Monday, January 22, 2007

US rich highlight social dilemma

A booming US economy has led to an explosion in the ranks of the wealthy unseen in a century, creating a surging market for luxury goods as well as a new era of philanthropy, researchers say.

But some analysts say the growing ranks of the rich comes at a time of a widening gap with the poor, and highlights dilemmas on social issues such as the minimum wage, executive pay and taxes.

Forbes magazine said the US was home to at least 400 billionaires in 2006. Market research firm TNS concluded in 2005 that at least 8.9 million US households were worth at least one million dollars.

This has led to a sizzling market for luxury cars like Maseratis and Porsches, as well as strong sales of yachts and luxury homes.

At the same time, some researchers point to a widening rich-poor gap, a topic of heated debate.

Steven Lagerfeld, editor of the Wilson Quarterly of the Woodrow Wilson International Center for Scholars, writes that Americans' "enthusiastic embrace of business and the rich represents an amazing change in public attitudes."

"In the 1960s and '70s, business was deeply unpopular and corporations were thought to embody the soul-deadening conformity and materialism of American society," he said.

Lagerfeld said the economic turmoil of the 1970s led to a tax-cut movement embraced by president Ronald Reagan and "a renewed appreciation of the fragility of the nation's extraordinary wealth and the capitalist processes that create it."

But he said there are signs "that the public's ardor for the new era of riches is flagging."

Some data indicate a wealth gap that is the steepest in decades.

Emmanuel Saez, a French economist at the University of California at Berkeley, concluded that the top one percent of US households increased its share of overall national income from eight percent in 1980 to 16 percent in 2004, the highest since before World War II.

But senior fellow Alan Reynolds of the libertarian Cato Institute said the research is flawed, and that the income inequality since the 1970s can be traced to tax rules and tax reporting.

Reynolds said the top one percent's share of income rose from 9.1 percent in 1985 to 13.2 percent in 1988 after the top tax rate fell from 50 percent to 28 percent.

Gary Burtless, economist at the Brookings Institution, said rising income inequality since the 1980s can be seen in tax data, census reports and many other sources.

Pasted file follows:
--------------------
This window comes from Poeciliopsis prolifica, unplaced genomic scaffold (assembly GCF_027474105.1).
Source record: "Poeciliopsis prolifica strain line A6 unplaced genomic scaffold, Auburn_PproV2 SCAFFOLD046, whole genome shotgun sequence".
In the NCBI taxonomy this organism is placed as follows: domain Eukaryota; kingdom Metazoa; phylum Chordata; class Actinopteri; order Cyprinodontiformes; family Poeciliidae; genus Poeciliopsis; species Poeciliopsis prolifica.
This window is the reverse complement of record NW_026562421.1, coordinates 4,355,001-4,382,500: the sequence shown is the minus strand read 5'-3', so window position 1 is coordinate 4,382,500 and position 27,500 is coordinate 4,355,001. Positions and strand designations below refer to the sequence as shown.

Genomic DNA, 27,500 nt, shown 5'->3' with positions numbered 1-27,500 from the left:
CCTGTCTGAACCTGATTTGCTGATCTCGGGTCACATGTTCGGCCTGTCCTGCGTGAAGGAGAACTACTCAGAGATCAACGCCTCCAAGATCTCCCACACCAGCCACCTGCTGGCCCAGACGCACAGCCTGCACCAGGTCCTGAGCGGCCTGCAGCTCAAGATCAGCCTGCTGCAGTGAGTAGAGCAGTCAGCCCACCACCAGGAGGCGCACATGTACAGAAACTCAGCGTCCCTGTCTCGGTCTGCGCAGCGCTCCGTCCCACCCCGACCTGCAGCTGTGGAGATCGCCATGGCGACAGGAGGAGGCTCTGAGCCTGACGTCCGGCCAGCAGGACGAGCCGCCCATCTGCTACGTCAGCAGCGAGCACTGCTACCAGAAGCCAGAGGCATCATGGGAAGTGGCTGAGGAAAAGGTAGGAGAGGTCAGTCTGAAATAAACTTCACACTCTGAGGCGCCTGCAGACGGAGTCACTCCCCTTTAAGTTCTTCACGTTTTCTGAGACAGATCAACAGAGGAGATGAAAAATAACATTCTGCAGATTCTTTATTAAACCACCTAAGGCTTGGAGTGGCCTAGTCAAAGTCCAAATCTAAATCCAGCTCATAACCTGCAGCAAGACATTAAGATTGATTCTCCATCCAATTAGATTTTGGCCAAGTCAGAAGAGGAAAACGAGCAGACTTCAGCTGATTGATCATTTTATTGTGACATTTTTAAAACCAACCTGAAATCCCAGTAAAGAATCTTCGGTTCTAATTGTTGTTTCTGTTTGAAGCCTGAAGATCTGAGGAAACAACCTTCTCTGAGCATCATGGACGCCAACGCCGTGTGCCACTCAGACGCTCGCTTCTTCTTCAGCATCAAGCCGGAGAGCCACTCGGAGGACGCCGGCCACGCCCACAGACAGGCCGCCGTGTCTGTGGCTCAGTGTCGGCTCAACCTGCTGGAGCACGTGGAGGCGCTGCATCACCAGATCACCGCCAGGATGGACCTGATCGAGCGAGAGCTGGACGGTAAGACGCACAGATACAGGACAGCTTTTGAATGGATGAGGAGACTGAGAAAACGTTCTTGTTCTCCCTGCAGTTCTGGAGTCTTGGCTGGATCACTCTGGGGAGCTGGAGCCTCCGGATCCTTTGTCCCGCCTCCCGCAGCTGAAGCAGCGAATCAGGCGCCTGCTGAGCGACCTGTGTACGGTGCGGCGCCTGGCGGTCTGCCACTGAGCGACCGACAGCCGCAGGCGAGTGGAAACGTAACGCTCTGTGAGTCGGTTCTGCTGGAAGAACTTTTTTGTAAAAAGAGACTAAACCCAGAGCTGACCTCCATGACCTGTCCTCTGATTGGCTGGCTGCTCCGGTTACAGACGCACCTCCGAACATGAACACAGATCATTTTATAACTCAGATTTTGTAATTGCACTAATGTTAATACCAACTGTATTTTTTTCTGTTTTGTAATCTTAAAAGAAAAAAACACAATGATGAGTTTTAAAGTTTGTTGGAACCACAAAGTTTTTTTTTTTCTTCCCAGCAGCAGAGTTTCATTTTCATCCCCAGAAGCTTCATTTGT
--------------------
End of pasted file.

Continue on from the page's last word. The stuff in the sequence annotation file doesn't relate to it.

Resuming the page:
But he said that the new rich class results from wealth creation that is in many cases beneficial to the economy as a whole.

"I think it's a good thing that Bill Gates worked hard" to create and expand Microsoft, said Burtless.

The US tax system "encourages people to exert greater energy to make more money ... This has pushed people with a great deal of talent and wealth-making capacity to work harder."

One positive aspect of the wealth boom has been a surge in philanthropy, similar to that undertaken by the Fords, Carnegies and Rockefellers decades earlier.

Aside from the multibillion-dollar programs launched by Bill Gates and Warren Buffett, at least a dozen groups received pledges of 100 million dollars or more in 2006, according to Leslie Lenkowsky of the Center on Philanthropy at Indiana University.

"Approximately two-thirds of all (charitable) giving today comes from the most affluent three percent of American households," Lenkowsky wrote in the Wilson Quarterly.

Still, many Americans are unsettled by the rise in new wealth.

US corporate chief executives were paid on average 262 times the salary of an average worker last year, an imbalance near an all-time high, according to the labor-oriented Economic Policy Institute (EPI).

Representative Barney Frank (news, bio, voting record) said part of the Democratic Party agenda will include legislation to boost minimum wages and constrain CEO pay by requiring shareholders to approve exceptional compensation packages.

Frank said the philosophy of "a rising tide lifts all boats" may not be the best analogy.

"The rising tide is a very good idea if you have a boat," Frank said. "But if you are too poor to afford a boat and you are standing tiptoe in the water, the rising tide goes up your nose."

"The most worrying aspect of this is the implications for government and the distribution of political power," said Burtless. If the wealthy exercise too much control over power, he said "the government itself will lose some of its legitimacy."

Lagerfeld said the period is reminiscent of a century ago, when a populist movement helped impose the first US income tax, securities markets regulation and other reforms in response to an unprecedented concentration of wealth in the new industrial "gilded age."

Still, Lagerfeld said he does not expect a return to a "soak the rich philosophy" of public policy.

"People are very reluctant to kill the goose that laid the golden egg."

Copyright © 2007 Agence France Presse.

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